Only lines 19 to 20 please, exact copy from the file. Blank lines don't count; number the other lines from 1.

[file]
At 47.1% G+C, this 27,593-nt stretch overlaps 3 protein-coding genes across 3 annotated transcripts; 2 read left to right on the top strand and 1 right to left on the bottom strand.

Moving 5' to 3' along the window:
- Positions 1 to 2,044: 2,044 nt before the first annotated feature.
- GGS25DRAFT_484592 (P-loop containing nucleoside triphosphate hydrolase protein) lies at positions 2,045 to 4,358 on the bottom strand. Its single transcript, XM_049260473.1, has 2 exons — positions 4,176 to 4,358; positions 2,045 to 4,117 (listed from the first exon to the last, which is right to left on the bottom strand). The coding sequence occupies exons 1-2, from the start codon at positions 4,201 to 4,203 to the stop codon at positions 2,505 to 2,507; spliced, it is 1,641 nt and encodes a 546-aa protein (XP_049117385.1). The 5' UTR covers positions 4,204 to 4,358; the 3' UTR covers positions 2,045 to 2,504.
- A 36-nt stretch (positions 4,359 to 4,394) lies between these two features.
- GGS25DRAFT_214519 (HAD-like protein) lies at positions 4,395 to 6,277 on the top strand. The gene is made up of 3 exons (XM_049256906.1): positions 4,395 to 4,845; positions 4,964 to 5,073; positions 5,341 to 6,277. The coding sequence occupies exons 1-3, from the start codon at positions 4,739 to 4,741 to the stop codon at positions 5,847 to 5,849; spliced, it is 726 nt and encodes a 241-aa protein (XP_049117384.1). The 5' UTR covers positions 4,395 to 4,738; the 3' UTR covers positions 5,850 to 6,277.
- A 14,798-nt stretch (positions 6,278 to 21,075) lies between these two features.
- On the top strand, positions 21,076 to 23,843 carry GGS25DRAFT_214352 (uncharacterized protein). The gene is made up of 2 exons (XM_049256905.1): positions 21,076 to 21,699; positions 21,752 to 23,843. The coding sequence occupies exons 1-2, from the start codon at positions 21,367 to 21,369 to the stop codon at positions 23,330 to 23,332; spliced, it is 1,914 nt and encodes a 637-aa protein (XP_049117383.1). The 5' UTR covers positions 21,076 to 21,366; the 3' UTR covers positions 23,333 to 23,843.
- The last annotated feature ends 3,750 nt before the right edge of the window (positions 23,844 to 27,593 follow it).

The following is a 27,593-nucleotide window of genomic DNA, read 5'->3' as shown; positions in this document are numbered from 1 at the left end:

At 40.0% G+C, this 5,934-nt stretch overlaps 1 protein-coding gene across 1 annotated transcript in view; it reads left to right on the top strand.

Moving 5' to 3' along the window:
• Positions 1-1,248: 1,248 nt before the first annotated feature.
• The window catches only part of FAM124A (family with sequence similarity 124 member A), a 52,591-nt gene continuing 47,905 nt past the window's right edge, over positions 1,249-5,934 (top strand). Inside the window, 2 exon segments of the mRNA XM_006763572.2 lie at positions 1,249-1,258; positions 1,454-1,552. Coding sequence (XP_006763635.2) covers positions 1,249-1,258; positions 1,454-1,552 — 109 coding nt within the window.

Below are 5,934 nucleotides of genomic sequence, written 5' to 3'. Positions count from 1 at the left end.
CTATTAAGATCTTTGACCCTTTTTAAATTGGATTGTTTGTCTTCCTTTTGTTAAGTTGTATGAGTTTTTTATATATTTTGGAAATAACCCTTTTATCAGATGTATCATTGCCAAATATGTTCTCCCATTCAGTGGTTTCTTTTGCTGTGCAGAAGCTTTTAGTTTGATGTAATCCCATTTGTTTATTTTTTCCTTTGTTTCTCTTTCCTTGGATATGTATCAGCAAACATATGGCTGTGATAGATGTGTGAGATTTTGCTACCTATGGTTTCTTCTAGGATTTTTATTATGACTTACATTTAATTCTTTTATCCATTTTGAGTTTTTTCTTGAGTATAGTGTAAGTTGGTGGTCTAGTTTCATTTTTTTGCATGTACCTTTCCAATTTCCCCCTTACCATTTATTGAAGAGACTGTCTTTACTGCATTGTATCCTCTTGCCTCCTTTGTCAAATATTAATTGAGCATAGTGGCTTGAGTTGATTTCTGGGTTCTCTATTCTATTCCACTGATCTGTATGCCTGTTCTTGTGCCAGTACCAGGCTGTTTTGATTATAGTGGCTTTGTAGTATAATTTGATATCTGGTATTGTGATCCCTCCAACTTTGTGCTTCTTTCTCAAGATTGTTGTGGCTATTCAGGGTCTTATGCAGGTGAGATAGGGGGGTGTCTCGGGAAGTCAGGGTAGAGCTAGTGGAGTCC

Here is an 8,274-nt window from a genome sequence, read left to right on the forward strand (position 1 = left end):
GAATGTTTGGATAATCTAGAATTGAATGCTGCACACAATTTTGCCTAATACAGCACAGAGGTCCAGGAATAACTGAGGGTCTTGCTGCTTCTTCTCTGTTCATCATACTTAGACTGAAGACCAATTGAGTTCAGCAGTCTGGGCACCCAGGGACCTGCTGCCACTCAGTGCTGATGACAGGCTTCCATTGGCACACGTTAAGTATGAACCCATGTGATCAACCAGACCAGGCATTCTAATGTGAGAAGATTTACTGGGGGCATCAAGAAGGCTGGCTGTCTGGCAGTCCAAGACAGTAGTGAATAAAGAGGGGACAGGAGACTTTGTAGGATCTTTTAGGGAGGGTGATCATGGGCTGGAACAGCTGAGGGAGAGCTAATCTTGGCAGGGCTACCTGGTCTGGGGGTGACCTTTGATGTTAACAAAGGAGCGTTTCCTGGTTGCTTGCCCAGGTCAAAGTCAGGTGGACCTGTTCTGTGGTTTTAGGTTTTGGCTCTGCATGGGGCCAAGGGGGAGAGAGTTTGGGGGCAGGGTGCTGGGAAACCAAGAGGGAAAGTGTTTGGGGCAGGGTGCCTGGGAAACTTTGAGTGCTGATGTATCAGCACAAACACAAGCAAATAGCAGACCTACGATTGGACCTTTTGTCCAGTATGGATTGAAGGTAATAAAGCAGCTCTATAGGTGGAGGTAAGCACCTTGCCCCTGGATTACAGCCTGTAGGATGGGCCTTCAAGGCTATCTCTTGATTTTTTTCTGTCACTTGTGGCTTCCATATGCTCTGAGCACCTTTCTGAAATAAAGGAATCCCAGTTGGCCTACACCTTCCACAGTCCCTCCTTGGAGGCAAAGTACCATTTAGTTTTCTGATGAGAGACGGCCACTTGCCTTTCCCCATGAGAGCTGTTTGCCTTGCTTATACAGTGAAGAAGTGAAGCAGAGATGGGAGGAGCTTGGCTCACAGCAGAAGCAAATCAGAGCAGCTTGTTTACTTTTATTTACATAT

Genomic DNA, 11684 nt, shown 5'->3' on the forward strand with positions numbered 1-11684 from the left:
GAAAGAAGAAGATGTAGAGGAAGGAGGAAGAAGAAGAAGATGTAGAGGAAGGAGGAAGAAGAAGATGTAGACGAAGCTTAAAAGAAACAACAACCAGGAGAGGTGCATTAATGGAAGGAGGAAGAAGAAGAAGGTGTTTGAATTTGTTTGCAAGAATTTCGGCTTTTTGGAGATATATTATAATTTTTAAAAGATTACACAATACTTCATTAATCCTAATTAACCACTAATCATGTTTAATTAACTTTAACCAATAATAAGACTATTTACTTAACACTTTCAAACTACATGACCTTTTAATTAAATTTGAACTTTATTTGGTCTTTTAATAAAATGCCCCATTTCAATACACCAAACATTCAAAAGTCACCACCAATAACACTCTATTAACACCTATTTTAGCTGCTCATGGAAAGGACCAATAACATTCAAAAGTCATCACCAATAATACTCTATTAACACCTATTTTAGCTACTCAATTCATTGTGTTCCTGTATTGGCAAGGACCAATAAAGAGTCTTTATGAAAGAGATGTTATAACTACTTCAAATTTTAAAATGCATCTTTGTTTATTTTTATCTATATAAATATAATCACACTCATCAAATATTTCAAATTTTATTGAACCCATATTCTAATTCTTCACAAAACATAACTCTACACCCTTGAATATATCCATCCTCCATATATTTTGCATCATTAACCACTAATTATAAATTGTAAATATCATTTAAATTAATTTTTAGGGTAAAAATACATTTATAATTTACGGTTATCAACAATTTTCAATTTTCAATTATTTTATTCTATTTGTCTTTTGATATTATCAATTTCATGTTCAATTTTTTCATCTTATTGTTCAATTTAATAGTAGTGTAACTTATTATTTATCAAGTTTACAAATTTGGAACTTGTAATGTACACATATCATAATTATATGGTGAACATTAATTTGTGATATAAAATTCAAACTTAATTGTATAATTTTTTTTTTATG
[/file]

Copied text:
Genomic DNA, 11684 nt, shown 5'->3' on the forward strand with positions numbered 1-11684 from the left:
GAAAGAAGAAGATGTAGAGGAAGGAGGAAGAAGAAGAAGATGTAGAGGAAGGAGGAAGAAGAAGATGTAGACGAAGCTTAAAAGAAACAACAACCAGGAGAGGTGCATTAATGGAAGGAGGAAGAAGAAGAAGGTGTTTGAATTTGTTTGCAAGAATTTCGGCTTTTTGGAGATATATTATAATTTTTAAAAGATTACACAATACTTCATTAATCCTAATTAACCACTAATCATGTTTAATTAACTTTAACCAATAATAAGACTATTTACTTAACACTTTCAAACTACATGACCTTTTAATTAAATTTGAACTTTATTTGGTCTTTTAATAAAATGCCCCATTTCAATACACCAAACATTCAAAAGTCACCACCAATAACACTCTATTAACACCTATTTTAGCTGCTCATGGAAAGGACCAATAACATTCAAAAGTCATCACCAATAATACTCTATTAACACCTATTTTAGCTACTCAATTCATTGTGTTCCTGTATTGGCAAGGACCAATAAAGAGTCTTTATGAAAGAGATGTTATAACTACTTCAAATTTTAAAATGCATCTTTGTTTATTTTTATCTATATAAATATAATCACACTCATCAAATATTTCAAATTTTATTGAACCCATATTCTAATTCTTCACAAAACATAACTCTACACCCTTGAATATATCCATCCTCCATATATTTTGCATCATTAACCACTAATTATAAATTGTAAATATCATTTAAATTAATTTTTAGGGTAAAAATACATTTATAATTTACGGTTATCAACAATTTTCAATTTTCAATTATTTTATTCTATTTGTCTTTTGATATTATCAATTTCATGTTCAATTTTTTCATCTTATTGTTCAATTTAATAGTAGTGTAACTTATTATTTATCAAGTTTACAAATTTGGAACTTGTAATGTACACATATCATAATTATATGGTGAACATTAATTTGTGATATAAAATTCAAACTTAATTGTATAATTTTTTTTTTATG